The Uganda Financial Intelligence Authority (UFIA) has launched an investigation into Justine Bagyenda, the former Bank of Uganda executive director for commercial banks supervision over alleged illegitimate accumulation of wealth.
The development comes against the backdrop of vigorous quizzing of Bagyenda a few days ago by the Inspector General of Government (IGG), Irene Mulyagonja, who wanted to find out how she (Bagyenda) had amassed several assets in Kampala and lots of money that was exposed in different fixed deposited accounts in some banks in Uganda.
According to Sydney Asubo, the executive director of UFIA, they received information from an unnamed whistleblower who claimed that Bagyenda had “assets and finances” that do not correspond to “her earnings.”
It was after these allegations, according to Asubo, that the Authority decided to kick off an investigation after which they will share information with relevant law enforcement agencies to take action.
“… Whatever information we have we share it with law enforcement … we are still compiling information about the financial dealings of the director (Bagyenda) and then we have to verify that information,” Asubo said.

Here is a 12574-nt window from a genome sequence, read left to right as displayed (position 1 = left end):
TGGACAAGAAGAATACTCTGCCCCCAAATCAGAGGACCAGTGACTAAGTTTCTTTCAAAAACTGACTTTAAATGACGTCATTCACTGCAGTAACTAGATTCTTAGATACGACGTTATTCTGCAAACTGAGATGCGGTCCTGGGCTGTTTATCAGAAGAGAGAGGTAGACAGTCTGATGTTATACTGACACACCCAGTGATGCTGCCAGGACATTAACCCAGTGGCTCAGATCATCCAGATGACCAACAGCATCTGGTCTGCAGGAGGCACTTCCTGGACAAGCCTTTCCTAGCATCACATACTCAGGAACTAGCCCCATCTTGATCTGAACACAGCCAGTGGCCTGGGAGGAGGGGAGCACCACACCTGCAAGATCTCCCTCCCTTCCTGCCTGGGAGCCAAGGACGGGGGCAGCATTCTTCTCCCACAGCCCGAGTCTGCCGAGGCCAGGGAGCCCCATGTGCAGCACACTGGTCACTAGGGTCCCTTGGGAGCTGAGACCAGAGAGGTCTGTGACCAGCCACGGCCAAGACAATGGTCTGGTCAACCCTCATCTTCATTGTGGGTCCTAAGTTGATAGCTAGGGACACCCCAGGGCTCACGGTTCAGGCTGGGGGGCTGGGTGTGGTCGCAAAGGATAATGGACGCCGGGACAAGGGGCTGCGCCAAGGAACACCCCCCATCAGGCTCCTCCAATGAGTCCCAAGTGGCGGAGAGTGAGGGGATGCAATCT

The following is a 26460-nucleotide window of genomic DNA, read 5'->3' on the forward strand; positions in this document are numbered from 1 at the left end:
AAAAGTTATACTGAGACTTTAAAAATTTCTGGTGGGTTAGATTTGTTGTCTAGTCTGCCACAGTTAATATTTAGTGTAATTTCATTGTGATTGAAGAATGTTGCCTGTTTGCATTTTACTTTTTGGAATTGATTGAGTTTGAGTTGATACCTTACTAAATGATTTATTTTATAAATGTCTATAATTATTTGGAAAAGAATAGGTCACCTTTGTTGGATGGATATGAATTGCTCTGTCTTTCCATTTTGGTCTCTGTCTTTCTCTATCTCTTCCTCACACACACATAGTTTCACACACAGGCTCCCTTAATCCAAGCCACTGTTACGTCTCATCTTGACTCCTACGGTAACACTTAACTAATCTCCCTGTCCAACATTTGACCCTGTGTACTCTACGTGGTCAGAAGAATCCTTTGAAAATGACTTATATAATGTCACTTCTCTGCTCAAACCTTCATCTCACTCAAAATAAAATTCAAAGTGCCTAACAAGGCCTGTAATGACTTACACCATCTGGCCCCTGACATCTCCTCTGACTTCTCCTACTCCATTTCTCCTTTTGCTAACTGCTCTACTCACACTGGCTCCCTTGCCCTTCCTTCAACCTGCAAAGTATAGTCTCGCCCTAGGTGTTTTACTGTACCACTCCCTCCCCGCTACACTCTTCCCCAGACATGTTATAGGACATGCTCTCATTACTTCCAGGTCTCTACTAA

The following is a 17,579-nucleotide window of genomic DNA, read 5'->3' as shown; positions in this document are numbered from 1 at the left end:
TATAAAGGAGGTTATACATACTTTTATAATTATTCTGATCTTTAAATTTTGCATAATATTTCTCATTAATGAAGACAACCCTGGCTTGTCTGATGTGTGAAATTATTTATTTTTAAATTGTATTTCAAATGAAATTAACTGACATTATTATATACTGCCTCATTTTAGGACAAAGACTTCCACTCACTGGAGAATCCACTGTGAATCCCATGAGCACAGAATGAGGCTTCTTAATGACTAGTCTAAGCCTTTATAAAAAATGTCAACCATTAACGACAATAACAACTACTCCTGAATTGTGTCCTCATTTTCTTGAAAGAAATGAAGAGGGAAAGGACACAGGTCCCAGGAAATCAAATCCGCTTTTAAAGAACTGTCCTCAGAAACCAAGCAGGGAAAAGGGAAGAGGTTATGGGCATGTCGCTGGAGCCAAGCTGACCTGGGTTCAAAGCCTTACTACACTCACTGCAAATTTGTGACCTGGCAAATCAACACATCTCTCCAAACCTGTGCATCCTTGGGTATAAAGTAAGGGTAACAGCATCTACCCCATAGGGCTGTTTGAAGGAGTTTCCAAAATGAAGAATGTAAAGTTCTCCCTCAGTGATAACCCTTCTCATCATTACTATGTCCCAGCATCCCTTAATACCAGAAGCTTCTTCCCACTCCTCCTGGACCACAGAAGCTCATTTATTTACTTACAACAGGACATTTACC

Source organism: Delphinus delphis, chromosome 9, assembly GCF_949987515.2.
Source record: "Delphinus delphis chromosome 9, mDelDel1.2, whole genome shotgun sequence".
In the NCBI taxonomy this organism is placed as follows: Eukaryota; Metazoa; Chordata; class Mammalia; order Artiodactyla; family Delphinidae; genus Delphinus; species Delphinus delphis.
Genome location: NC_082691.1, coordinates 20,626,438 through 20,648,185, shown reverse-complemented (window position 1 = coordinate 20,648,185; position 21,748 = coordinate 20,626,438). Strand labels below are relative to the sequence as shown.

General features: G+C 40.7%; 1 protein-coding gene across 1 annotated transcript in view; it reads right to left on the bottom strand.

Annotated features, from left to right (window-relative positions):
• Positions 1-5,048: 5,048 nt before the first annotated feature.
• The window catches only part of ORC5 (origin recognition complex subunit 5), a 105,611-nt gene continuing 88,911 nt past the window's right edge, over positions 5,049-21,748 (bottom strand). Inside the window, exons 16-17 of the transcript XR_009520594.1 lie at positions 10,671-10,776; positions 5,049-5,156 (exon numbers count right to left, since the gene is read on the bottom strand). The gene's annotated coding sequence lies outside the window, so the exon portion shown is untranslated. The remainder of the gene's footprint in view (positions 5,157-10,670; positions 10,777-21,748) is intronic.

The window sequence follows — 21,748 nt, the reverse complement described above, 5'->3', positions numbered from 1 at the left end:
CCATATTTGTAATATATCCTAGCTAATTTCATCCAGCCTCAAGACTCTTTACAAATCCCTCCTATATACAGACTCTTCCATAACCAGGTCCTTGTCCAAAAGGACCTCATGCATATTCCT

Bagyenda came under intense scrutiny after a concerned citizen implored the IGG in August 2017 to probe into how she amassed multiple assets in Kampala.
Through his lawyer, Dickwitington Kimeze claimed that he had information about properties belonging to Bagyenda, which she could not have declared as stipulated under the Leadership Code Act.
The said Act demands that a person shall within three months after becoming a leader and thereafter every two years, during December submit to the IGG a written declaration of the leader’s income, assets and liabilities.
Kimeze’s petition showed that Bagyenda owns various prime properties, including condominium plans at Makerere Hill Road, Sunderland Avenue in Bugolobi and plots of land at Kimera Close and Balikudembe Road.
When question by the IGG recently, Justine Bagyenda, according to reports, was not able to avail substantial information detailing how she accrued all that wealth.
Muyangonja revealed that investigations were still ongoing.
The Leadership Code Act demands that a person shall within three months after becoming a leader and thereafter every two years, during December submit to the IGG a written declaration of the leader’s income, assets and liabilities.
Section (7) of the Leadership Code Act: Where a declaration is made by a leader in respect of himself or herself or any person under this section, where the leader or that person is found to be in possession of assets and income disproportionate to the known source of income which he or she cannot satisfactorily account for, the leader shall be taken to have breached this Code.